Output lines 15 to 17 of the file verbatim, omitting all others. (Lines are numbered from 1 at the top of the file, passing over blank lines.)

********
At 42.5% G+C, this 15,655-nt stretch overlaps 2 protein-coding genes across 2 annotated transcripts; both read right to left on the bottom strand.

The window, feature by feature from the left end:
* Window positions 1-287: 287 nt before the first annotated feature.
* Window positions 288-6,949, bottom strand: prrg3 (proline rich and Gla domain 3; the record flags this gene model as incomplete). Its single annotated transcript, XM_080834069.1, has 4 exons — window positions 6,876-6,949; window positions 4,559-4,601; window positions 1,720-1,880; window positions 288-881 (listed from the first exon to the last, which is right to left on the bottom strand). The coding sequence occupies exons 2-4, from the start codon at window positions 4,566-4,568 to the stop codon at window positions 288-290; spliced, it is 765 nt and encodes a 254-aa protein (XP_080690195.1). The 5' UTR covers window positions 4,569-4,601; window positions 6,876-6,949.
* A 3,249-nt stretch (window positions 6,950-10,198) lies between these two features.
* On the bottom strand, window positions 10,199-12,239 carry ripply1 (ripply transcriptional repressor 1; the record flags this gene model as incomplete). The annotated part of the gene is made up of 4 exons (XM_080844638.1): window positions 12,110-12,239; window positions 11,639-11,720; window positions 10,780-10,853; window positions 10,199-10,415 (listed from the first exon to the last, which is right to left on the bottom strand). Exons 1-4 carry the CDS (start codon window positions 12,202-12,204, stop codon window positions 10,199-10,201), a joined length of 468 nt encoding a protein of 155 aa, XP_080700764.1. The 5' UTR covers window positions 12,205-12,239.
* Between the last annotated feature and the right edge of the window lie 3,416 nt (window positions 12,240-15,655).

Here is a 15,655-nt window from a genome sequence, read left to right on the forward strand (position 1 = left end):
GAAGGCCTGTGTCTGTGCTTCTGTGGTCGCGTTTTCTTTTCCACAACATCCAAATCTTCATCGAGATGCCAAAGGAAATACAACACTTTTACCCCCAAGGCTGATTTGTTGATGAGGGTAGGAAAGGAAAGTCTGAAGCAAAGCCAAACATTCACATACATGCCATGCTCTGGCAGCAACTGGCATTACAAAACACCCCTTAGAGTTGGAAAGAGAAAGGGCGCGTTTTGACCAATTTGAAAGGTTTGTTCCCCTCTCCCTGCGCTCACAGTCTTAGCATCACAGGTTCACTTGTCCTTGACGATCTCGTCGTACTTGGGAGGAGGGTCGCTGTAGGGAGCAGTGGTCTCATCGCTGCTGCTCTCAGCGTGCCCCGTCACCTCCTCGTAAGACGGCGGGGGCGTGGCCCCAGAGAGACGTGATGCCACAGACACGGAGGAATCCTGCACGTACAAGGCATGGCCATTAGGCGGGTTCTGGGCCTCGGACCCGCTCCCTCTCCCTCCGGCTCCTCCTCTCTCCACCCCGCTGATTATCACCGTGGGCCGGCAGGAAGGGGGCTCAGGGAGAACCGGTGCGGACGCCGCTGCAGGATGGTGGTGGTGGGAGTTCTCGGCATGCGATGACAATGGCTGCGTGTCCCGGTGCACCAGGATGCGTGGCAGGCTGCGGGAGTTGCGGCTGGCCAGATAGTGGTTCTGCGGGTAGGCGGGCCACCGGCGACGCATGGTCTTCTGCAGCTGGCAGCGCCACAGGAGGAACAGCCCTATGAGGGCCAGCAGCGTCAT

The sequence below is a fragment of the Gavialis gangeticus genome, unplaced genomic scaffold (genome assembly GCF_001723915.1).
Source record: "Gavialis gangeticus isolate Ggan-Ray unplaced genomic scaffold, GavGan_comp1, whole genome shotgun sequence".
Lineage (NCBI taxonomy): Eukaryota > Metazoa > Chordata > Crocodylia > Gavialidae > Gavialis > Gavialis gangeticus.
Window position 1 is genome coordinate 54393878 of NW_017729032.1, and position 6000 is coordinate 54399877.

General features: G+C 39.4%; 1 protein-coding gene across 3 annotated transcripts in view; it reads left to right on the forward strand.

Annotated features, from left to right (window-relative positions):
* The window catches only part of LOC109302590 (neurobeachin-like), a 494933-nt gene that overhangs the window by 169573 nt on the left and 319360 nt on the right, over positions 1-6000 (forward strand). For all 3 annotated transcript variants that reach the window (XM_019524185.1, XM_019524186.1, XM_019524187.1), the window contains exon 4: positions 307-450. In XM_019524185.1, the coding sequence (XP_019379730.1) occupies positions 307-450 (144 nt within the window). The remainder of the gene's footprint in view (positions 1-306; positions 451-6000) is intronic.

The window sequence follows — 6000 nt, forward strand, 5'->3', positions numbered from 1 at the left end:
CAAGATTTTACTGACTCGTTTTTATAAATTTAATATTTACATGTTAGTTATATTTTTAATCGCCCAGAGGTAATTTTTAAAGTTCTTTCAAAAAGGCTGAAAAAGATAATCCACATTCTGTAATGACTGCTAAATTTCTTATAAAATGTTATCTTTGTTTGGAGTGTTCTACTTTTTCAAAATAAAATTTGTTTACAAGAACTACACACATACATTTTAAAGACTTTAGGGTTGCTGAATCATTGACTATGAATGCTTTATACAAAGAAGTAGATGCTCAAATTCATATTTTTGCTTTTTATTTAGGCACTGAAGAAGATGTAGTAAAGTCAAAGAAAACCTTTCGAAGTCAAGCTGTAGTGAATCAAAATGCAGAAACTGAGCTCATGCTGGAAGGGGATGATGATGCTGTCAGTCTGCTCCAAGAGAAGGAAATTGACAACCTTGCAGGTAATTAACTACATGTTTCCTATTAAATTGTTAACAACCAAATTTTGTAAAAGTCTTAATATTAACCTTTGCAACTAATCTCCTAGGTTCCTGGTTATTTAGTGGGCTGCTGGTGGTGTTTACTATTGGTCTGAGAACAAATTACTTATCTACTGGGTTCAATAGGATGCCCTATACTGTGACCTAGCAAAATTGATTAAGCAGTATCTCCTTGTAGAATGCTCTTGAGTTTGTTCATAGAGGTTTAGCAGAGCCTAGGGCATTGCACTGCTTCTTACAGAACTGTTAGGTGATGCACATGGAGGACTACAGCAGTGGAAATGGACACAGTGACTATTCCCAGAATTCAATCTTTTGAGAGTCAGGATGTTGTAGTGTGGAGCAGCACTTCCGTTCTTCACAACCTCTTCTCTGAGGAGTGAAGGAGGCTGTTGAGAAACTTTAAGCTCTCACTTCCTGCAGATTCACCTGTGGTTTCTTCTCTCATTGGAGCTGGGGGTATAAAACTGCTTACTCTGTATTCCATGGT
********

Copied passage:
Annotated features, from left to right (window-relative positions):
* The window catches only part of LOC109302590 (neurobeachin-like), a 494933-nt gene that overhangs the window by 169573 nt on the left and 319360 nt on the right, over positions 1-6000 (forward strand). For all 3 annotated transcript variants that reach the window (XM_019524185.1, XM_019524186.1, XM_019524187.1), the window contains exon 4: positions 307-450. In XM_019524185.1, the coding sequence (XP_019379730.1) occupies positions 307-450 (144 nt within the window). The remainder of the gene's footprint in view (positions 1-306; positions 451-6000) is intronic.

The window sequence follows — 6000 nt, forward strand, 5'->3', positions numbered from 1 at the left end: